You have a pump. Now what do you do? Give yourself and your baby at least 2 weeks prior to returning to work to practice with pump and bottle, as well as to build up a small inventory of frozen milk and enough ounces of fresh milk for the first day or two at work.
Remember that to your breasts, the pump is a substitute for your baby, so try to pump at the same intervals that you would be nursing your baby in order to keep your milk supply at the level it has adjusted to.
Note on frozen milk: There is no need for a freezer full of milk. Frozen milk loses many antibodies, so it’s best to use fresh milk as much as possible. You really only need to stay a day or two ahead of baby at all times. If it makes you feel better to have a larger inventory, go for it, but it’s not necessary.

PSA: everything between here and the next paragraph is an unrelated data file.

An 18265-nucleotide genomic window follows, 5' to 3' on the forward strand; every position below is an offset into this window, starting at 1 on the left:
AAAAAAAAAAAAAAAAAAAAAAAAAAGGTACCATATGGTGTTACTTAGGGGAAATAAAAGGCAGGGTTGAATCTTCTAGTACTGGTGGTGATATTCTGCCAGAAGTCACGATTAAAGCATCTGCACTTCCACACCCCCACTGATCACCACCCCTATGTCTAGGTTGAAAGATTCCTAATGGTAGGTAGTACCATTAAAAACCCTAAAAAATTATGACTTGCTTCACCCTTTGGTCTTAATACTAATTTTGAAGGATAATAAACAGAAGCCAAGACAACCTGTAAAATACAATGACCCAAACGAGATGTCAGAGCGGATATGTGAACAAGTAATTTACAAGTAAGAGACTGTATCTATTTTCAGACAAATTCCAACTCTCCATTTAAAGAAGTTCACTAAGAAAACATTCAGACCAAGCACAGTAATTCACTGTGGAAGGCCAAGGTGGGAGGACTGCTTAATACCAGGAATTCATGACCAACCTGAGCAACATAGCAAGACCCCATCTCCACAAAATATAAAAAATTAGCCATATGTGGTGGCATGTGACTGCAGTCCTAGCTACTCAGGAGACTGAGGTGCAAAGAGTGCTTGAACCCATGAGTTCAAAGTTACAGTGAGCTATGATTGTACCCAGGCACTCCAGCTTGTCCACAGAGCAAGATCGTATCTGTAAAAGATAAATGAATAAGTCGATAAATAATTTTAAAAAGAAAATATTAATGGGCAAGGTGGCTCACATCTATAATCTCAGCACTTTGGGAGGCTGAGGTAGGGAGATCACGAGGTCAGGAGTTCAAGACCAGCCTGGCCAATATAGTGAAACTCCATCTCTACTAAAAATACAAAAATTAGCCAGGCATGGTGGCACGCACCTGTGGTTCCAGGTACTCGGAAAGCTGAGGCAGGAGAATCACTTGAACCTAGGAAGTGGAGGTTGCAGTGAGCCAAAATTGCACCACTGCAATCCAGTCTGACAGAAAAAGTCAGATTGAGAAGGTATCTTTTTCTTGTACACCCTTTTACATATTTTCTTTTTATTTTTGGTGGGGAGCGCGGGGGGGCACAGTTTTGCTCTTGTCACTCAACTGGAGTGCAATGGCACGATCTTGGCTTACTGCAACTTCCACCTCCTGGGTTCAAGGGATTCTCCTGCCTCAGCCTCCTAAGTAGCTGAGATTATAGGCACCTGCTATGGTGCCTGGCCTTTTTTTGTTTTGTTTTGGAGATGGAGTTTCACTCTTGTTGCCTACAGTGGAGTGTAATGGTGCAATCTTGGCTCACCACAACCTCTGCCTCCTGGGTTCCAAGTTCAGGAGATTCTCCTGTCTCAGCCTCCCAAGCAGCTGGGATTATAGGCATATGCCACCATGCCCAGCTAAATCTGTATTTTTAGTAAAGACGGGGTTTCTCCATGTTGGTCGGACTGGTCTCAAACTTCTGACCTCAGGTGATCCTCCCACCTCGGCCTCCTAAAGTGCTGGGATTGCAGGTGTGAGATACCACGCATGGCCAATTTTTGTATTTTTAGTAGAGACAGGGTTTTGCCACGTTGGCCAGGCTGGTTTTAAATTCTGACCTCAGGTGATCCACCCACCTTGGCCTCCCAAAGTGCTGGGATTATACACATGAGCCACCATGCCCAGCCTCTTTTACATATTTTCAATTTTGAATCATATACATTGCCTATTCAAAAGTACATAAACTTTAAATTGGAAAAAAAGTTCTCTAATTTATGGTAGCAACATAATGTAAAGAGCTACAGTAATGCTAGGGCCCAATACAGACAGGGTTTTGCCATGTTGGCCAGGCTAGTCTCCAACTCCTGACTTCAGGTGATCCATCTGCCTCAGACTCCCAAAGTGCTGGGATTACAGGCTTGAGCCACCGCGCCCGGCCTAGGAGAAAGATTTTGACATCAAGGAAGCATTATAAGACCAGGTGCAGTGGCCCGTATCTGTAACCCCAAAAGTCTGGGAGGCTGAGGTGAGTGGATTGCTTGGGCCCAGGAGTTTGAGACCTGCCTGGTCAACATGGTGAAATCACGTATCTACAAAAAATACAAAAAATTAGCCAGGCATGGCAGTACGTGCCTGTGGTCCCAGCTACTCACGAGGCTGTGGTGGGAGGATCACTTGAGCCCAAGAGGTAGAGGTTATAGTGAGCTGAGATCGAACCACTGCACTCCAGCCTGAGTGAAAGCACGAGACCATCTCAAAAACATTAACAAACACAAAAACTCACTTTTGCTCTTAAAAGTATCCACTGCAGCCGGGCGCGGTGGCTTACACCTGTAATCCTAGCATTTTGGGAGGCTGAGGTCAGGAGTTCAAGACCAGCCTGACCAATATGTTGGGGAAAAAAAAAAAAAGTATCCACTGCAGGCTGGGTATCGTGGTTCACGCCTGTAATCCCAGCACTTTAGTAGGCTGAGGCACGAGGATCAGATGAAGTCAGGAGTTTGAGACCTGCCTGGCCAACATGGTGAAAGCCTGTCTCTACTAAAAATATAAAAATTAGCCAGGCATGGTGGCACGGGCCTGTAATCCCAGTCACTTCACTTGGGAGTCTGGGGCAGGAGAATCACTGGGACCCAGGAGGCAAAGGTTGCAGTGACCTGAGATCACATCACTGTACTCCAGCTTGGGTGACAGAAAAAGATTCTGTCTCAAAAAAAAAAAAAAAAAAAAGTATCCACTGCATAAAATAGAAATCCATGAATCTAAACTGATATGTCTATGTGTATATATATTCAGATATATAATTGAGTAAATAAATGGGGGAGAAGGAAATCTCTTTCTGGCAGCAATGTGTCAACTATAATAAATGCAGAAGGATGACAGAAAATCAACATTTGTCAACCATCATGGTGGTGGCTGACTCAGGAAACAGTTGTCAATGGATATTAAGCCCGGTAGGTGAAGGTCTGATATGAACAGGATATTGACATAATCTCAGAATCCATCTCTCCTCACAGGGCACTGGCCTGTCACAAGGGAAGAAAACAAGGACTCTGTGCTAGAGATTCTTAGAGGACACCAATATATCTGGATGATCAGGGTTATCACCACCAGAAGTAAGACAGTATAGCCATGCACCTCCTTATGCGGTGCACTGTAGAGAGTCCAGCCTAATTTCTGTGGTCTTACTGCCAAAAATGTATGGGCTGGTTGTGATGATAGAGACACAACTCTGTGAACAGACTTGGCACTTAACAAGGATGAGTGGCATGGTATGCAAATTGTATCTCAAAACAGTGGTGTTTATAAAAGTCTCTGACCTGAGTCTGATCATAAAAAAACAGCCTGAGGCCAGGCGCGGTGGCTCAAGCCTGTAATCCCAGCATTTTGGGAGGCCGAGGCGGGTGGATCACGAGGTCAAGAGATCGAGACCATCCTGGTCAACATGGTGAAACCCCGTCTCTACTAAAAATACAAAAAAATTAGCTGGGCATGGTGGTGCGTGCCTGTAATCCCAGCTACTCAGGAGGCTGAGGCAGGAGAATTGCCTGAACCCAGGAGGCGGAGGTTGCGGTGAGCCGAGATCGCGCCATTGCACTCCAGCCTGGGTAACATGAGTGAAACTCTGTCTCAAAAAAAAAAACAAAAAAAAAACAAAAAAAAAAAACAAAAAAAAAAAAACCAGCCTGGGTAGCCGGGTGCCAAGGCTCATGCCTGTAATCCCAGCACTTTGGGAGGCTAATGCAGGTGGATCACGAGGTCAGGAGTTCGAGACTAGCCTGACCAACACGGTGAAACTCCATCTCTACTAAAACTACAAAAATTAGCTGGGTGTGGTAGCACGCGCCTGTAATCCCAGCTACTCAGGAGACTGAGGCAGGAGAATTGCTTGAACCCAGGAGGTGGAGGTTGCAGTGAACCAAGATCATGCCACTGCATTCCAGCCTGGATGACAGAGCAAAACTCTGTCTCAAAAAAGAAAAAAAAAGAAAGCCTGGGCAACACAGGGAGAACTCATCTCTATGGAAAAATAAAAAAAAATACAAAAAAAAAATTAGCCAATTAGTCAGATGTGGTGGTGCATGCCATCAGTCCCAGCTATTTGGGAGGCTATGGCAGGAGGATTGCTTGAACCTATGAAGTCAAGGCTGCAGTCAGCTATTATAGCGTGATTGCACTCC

Every baby reacts differently when it comes to introducing bottles, so leave yourself time to discover which type of bottle your baby prefers, and from whom he will accept the bottle. Some babies will let mom offer the bottle, whereas others permit anyone else but mom. Most babies have no trouble with bottles.
What if your baby refuses the bottle? If this happens, remember that bottles aren’t the only way a baby can get nutrition. Babies can feed via cup, spoon, syringe or medicine dropper.